Pipework for radiators can sometimes vary from 8 mm to 28 mm. The most common size is usually 15 mm. Valves tend to be manufactured to fit this specific size, but variation can occur. It’s unlikely that you’ll find an 8 or 10 mm radiator valve. Adapters are available for purchase if you’re struggling to find the appropriate size.
Do you have a room with a specific theme? Don’t want the radiator to ruin the aesthetic? That’s not a problem. As well as size, there is also an array of alternative valve styles available for purchase. Choose from brass, chrome, or even more traditional styles. All simple to install and replace.
How to fit radiator valves.
If you have a conventional boiler system, you’ll need to seek the help of a registered professional before fitting radiator valves. To fit or change a radiator valve, there are a number of steps you must follow to ensure it’s successful. Here is the basic procedure:
- Firstly, switch off your heating system and water supply. Once this is done - locate the drain off. Connect a hose to the drain off and position the other end of the hose so that it allows water to run into an outside drain - if possible.
- Wait for the water to drain completely from your radiator. This can take up to 10 minutes.
- Remove the old radiator valve.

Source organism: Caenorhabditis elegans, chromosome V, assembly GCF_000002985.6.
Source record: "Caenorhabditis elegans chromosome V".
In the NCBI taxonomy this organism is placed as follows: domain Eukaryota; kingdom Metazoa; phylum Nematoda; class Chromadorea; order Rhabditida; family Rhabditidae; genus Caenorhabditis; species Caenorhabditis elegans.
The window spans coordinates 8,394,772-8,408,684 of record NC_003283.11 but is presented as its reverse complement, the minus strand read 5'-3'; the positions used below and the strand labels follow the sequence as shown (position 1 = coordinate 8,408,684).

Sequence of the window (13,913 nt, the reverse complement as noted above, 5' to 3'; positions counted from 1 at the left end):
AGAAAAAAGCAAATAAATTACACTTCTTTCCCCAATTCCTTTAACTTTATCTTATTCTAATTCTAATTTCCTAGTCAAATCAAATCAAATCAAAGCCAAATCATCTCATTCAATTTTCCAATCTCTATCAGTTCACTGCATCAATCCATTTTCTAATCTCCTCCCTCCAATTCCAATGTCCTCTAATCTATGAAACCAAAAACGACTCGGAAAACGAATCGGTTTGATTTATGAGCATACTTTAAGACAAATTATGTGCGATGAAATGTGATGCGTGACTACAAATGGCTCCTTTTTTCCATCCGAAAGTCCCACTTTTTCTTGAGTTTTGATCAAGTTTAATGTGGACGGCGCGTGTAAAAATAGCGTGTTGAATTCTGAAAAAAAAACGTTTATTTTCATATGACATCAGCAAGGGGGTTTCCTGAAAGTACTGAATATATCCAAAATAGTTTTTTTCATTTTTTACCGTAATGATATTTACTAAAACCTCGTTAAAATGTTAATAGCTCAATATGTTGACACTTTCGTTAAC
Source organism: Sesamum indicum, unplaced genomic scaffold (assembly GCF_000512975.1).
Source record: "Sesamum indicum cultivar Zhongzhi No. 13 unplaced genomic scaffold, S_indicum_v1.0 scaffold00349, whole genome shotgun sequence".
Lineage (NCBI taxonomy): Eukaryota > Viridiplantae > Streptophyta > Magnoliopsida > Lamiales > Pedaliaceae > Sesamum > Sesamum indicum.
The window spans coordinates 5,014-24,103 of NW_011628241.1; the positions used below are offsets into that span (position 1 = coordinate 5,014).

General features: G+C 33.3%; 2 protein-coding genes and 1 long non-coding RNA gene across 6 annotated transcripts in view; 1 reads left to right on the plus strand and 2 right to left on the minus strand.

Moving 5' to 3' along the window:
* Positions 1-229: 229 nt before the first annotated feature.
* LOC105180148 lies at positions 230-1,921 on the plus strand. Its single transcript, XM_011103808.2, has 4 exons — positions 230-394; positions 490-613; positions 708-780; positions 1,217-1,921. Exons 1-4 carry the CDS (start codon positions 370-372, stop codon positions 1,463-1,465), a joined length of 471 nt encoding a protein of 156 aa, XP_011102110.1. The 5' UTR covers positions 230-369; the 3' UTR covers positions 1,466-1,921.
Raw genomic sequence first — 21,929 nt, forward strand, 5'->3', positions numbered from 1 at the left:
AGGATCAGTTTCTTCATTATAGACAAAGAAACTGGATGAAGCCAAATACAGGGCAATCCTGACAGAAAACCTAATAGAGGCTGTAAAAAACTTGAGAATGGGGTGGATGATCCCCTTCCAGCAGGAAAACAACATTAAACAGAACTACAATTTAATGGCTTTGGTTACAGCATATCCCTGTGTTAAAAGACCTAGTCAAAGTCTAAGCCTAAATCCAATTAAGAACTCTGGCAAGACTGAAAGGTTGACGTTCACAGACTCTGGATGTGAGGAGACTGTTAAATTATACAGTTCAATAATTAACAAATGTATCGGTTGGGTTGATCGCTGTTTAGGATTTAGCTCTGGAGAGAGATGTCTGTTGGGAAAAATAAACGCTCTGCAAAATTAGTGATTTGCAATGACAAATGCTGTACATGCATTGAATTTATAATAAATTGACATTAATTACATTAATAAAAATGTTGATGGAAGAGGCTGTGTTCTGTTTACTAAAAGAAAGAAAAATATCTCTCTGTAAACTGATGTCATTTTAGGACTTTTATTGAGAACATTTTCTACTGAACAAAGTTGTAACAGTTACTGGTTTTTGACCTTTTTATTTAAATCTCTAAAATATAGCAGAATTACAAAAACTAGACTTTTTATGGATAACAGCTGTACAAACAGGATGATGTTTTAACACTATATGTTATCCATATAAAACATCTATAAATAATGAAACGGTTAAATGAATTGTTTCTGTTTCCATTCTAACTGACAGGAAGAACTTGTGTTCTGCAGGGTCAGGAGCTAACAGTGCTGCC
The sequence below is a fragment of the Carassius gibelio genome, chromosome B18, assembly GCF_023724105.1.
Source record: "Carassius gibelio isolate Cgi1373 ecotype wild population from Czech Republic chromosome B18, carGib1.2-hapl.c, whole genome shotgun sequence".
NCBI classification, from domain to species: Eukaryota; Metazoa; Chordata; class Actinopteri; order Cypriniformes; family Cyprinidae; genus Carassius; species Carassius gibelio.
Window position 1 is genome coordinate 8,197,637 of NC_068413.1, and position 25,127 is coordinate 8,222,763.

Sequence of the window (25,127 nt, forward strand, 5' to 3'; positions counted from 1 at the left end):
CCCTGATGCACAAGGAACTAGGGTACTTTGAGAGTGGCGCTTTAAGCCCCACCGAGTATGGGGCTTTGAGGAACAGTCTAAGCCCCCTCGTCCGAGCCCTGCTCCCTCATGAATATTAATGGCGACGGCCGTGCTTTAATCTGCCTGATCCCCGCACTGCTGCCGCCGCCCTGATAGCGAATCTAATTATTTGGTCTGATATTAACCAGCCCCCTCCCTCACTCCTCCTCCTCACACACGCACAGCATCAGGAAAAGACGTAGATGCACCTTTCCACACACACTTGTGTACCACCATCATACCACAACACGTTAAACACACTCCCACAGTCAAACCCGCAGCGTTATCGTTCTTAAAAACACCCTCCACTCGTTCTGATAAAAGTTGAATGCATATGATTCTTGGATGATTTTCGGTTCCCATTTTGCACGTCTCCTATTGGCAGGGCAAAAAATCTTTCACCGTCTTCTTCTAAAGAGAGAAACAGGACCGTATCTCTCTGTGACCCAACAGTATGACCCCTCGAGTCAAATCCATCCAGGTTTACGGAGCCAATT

- Fit the new radiator valve. Ensure it’s tightened.
- Turn on the water mains again and wait for it to refill the system.
- Bleed your radiator to get rid of any air.
For more tips and tricks about bleeding a radiator or changing radiator valves, get in touch with your radiator manufacturer or registered professional.
Do both valves on a radiator need to be open?
Valves need to be ‘open’ to allow the flow of water to enter the radiator. To ensure all radiators heat up at the same rate, you may need to ‘balance’ your radiators. Radiator balancing is basically adjusting the valves so they all operate simultaneously. The further your radiator is from your boiler, the more you’ll need to open your valve.
Follow our guide for help and advice about radiator valves.
With an array of designs and functions - it can be difficult finding the right radiator valve for you and your home but help is at hand...